Meditations. Written by Marcus Aurelius. Not intended to be published as a book (containing a total of 12 books or sections, presumably written at different times in his latter life.), at all. Rather this is something he wrote to himself, of for himself, seemingly daily musings.
Treat with respect the power you have to form an opinion. By it alone can the helmsman within you avoid forming opinions that are at variance with nature and with the constitution of a reasonable being. From it you may look to attain circumspection, good relations with your fellow-men, and conformity with the will of heaven. Book 3, #9
Put from you the belief that “I have been wronged”, and with it will go the feeling. Reject your sense of injury, and the injury itself disappears. Book 4, #7
Once dismiss the view you take, and you are out of danger. Who, then, is hindering such dismissal? Book 12, #25
Several things strike me as I read it, the first is how non-foreign it seems. I mean, this is a book of daily musings written about two thousand years ago, and yet, it doesn’t feel that foreign to me, even though on the surface me and Marcus certainly doesn’t have a lot in common. And yet, many of these musings are ones I’ve entertained myself.
Think it no shame to be helped. Your business is to do your appointed duty, like a soldier in the breach. How, then, if you are lame, and unable to scale the battlements yourself, but could do it if you had the aid of a comrade? Book 7, #7
The second thing is the emphasis on self – not in a self-centered and egotistical manner, but rather: don’t point a finger at anyone else, whatever they might have done or not done, is really not for you to judge. At least, that’s how I interpret it.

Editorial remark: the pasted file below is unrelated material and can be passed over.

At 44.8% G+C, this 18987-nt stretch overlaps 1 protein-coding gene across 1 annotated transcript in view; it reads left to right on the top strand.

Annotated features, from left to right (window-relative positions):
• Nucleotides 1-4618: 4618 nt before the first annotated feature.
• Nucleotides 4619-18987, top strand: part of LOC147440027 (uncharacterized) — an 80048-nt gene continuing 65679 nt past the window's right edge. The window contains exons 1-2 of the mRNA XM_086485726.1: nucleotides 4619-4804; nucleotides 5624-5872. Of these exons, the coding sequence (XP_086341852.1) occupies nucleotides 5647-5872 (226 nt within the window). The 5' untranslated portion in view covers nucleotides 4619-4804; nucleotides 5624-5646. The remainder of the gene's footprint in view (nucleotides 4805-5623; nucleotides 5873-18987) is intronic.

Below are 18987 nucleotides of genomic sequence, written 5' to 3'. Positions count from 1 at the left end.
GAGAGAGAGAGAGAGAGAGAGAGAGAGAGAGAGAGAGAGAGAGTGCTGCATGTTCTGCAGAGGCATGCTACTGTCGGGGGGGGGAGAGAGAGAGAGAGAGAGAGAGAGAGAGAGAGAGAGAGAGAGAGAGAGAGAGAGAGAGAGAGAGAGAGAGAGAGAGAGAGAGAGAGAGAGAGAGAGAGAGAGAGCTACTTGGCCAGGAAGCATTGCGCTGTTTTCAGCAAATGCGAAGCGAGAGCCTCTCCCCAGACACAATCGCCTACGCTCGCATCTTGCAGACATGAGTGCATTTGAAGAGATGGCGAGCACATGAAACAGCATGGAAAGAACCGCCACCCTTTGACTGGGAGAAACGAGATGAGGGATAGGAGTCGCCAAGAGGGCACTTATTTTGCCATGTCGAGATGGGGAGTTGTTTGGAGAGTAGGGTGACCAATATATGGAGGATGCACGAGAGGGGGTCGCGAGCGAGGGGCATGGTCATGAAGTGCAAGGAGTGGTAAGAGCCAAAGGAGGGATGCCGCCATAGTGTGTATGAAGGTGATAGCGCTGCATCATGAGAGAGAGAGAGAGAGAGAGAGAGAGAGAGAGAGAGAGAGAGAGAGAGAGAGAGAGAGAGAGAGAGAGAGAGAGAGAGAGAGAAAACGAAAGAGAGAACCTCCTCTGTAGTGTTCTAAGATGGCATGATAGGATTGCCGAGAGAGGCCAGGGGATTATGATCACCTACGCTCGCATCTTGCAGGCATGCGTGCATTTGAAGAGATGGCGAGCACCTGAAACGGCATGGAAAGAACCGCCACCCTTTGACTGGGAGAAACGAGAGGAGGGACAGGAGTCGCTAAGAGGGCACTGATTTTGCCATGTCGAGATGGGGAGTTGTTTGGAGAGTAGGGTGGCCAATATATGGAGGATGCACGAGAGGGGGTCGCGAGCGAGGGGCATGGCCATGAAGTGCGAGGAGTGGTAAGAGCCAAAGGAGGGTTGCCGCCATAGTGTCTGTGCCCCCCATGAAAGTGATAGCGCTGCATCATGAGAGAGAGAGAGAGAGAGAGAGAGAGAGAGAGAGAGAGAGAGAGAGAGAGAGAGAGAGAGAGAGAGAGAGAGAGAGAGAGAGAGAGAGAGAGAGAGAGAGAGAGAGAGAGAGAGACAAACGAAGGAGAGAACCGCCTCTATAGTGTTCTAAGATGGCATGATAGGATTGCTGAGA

When men are inhuman, take care not to feel towards them as they do towards other humans. Book 7, #65
Thirdly, the focus on love and unity, how we are all one, part of a greater whole (even though, looking at when he wrote this, and what he was doing at the time, being emperor of the Roman Empire, this certainly must have been fairly “filtered” in his understanding, to those of similar standing and heritage/nationality).
Would you wish for the praise of one who thrice and hour calls down curses on his own head? Would you please one who cannot even please himself? And how can a man be pleased with himself, when he repents of well-nigh everything he does? Book 8, #54
I like it though, this book. And in my view, it proved one of the most interesting GIFTED book club conversations we’ve had, at that. The book was my choice, and I wisely chose it for this specific week, knowing I could blog about it with the book fresh in my mind.
Today I have gotten myself out of all my perplexities; or rather, I have got the perplexities out of myself – for they were not without, but within; they lay in my own outlook. Book 9, #13
The quotes I’ve chosen here ring true for me. There are a lot of them that I have a hard time understanding though, or downright disagree with. I might blog about them as well, but for now, you’ve have to suffice with these few that I found great pleasure in.
Waste no more time arguing what a good man should be. Be one. Book 10, #16
The book I am blogging about is part of the book-reading challenge I’ve set for myself during 2018, to read and blog about 26 Swedish and 26 English books, one book every week, books that I already own.